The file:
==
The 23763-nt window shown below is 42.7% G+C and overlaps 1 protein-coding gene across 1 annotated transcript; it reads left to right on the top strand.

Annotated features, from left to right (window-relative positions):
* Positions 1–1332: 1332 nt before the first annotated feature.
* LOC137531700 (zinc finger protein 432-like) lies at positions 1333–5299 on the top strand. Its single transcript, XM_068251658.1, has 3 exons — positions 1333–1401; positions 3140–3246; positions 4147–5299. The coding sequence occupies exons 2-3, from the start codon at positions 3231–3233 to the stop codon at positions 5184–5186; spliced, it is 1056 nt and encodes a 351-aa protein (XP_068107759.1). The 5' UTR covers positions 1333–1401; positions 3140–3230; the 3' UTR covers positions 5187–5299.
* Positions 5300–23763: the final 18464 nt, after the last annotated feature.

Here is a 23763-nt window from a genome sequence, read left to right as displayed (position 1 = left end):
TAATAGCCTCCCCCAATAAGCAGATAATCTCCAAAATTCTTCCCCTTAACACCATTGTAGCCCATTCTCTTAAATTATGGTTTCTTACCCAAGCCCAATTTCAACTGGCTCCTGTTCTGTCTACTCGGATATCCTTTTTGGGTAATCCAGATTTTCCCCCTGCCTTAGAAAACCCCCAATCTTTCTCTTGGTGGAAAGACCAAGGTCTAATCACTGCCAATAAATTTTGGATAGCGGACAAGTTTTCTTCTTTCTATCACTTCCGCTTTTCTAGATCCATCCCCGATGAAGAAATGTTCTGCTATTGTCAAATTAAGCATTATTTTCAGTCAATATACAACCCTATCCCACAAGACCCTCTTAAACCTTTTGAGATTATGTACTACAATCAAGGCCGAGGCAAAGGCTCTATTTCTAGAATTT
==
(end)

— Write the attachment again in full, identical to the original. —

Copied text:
The 23763-nt window shown below is 42.7% G+C and overlaps 1 protein-coding gene across 1 annotated transcript; it reads left to right on the top strand.

Annotated features, from left to right (window-relative positions):
* Positions 1–1332: 1332 nt before the first annotated feature.
* LOC137531700 (zinc finger protein 432-like) lies at positions 1333–5299 on the top strand. Its single transcript, XM_068251658.1, has 3 exons — positions 1333–1401; positions 3140–3246; positions 4147–5299. The coding sequence occupies exons 2-3, from the start codon at positions 3231–3233 to the stop codon at positions 5184–5186; spliced, it is 1056 nt and encodes a 351-aa protein (XP_068107759.1). The 5' UTR covers positions 1333–1401; positions 3140–3230; the 3' UTR covers positions 5187–5299.
* Positions 5300–23763: the final 18464 nt, after the last annotated feature.

Here is a 23763-nt window from a genome sequence, read left to right as displayed (position 1 = left end):
TAATAGCCTCCCCCAATAAGCAGATAATCTCCAAAATTCTTCCCCTTAACACCATTGTAGCCCATTCTCTTAAATTATGGTTTCTTACCCAAGCCCAATTTCAACTGGCTCCTGTTCTGTCTACTCGGATATCCTTTTTGGGTAATCCAGATTTTCCCCCTGCCTTAGAAAACCCCCAATCTTTCTCTTGGTGGAAAGACCAAGGTCTAATCACTGCCAATAAATTTTGGATAGCGGACAAGTTTTCTTCTTTCTATCACTTCCGCTTTTCTAGATCCATCCCCGATGAAGAAATGTTCTGCTATTGTCAAATTAAGCATTATTTTCAGTCAATATACAACCCTATCCCACAAGACCCTCTTAAACCTTTTGAGATTATGTACTACAATCAAGGCCGAGGCAAAGGCTCTATTTCTAGAATTT